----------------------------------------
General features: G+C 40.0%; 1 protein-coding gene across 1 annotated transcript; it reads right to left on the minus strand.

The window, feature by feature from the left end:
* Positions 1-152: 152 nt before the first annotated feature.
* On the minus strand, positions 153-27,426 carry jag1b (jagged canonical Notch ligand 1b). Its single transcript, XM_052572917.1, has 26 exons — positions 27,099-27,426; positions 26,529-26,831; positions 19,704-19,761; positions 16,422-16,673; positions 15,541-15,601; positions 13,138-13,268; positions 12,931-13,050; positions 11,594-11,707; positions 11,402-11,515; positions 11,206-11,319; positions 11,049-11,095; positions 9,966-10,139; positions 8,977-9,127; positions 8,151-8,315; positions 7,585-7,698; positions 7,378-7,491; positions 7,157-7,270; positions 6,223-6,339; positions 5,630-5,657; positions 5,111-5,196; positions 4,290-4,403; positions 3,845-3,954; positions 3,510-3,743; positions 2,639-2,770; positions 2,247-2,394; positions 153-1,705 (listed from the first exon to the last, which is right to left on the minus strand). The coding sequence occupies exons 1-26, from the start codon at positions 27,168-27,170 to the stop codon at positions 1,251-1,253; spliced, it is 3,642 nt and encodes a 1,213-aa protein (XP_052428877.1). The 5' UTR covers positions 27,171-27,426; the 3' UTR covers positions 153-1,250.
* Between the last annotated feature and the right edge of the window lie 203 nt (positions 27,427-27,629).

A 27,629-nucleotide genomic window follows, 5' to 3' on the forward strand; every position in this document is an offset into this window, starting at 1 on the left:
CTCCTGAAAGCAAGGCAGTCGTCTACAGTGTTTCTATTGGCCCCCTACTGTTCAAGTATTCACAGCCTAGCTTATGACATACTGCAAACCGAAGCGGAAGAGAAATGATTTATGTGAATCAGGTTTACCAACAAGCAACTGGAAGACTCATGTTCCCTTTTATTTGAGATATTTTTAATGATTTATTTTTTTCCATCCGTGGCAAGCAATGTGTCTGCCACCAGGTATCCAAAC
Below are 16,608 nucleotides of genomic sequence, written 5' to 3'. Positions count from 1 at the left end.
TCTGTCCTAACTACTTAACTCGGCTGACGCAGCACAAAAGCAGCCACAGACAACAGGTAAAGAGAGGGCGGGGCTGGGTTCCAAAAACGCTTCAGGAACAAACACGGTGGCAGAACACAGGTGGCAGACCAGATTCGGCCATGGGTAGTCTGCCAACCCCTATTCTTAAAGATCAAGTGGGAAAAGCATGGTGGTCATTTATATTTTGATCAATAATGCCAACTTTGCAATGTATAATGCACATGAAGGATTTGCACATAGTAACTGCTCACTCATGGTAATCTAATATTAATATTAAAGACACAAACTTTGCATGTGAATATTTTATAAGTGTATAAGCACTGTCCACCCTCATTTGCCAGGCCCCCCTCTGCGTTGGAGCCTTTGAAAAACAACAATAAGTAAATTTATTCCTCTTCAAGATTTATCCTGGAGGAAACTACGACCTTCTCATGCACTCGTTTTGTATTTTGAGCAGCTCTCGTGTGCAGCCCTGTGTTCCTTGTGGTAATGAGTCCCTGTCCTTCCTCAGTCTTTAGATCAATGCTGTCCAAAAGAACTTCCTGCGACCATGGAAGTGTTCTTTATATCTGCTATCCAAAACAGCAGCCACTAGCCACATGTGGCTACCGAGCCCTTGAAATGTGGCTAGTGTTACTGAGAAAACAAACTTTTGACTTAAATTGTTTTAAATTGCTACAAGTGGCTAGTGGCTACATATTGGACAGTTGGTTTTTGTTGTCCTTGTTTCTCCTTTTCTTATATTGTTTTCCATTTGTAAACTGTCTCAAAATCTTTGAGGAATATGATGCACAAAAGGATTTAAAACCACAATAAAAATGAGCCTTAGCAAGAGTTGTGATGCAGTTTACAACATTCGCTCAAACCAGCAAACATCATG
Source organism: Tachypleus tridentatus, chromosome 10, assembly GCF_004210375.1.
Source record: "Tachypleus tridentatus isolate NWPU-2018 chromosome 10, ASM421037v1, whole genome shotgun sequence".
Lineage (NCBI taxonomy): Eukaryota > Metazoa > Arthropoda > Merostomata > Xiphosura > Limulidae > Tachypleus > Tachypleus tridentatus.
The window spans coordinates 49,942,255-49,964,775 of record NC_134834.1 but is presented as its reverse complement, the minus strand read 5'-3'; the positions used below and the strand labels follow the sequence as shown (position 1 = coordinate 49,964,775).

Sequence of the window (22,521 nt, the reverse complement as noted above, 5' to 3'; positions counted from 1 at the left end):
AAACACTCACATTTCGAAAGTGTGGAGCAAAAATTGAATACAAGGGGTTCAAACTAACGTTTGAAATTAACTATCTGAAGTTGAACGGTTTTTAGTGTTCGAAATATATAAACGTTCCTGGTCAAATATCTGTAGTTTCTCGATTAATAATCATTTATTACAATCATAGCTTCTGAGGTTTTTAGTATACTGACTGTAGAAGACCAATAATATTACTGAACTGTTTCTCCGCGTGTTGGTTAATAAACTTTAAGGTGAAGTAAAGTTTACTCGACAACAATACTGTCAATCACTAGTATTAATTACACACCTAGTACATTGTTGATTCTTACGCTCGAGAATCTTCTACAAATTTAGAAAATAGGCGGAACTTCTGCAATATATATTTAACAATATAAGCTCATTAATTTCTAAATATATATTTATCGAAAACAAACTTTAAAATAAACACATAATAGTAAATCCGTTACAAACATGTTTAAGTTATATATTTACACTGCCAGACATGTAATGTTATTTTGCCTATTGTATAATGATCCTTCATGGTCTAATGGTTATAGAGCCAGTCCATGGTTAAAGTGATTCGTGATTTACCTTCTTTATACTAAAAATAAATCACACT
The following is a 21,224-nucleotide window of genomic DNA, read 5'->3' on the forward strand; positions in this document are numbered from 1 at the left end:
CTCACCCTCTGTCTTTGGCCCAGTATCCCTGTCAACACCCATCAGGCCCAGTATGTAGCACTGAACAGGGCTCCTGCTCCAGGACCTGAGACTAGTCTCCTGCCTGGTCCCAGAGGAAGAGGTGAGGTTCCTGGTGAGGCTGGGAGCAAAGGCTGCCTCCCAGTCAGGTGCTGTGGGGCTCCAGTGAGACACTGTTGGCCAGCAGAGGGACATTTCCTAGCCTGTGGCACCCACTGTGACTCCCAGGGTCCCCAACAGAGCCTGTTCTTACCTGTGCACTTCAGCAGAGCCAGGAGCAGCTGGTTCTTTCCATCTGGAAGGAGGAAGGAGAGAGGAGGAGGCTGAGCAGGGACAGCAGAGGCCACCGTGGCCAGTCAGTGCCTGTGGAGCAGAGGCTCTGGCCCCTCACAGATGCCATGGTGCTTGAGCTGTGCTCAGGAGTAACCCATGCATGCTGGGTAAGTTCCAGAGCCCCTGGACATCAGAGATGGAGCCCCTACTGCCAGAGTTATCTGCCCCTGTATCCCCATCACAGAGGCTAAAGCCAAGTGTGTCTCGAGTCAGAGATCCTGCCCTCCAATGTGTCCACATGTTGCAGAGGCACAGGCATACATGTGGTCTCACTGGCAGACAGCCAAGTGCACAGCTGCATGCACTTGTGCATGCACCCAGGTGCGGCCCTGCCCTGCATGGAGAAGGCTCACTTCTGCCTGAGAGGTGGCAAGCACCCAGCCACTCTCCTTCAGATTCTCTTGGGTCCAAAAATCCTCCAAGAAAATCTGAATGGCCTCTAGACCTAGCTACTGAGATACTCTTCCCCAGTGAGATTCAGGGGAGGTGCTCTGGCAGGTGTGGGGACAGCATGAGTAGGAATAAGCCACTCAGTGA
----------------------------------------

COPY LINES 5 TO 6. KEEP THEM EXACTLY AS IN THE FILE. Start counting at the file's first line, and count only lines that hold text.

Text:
* Between the last annotated feature and the right edge of the window lie 203 nt (positions 27,427-27,629).

A 27,629-nucleotide genomic window follows, 5' to 3' on the forward strand; every position in this document is an offset into this window, starting at 1 on the left: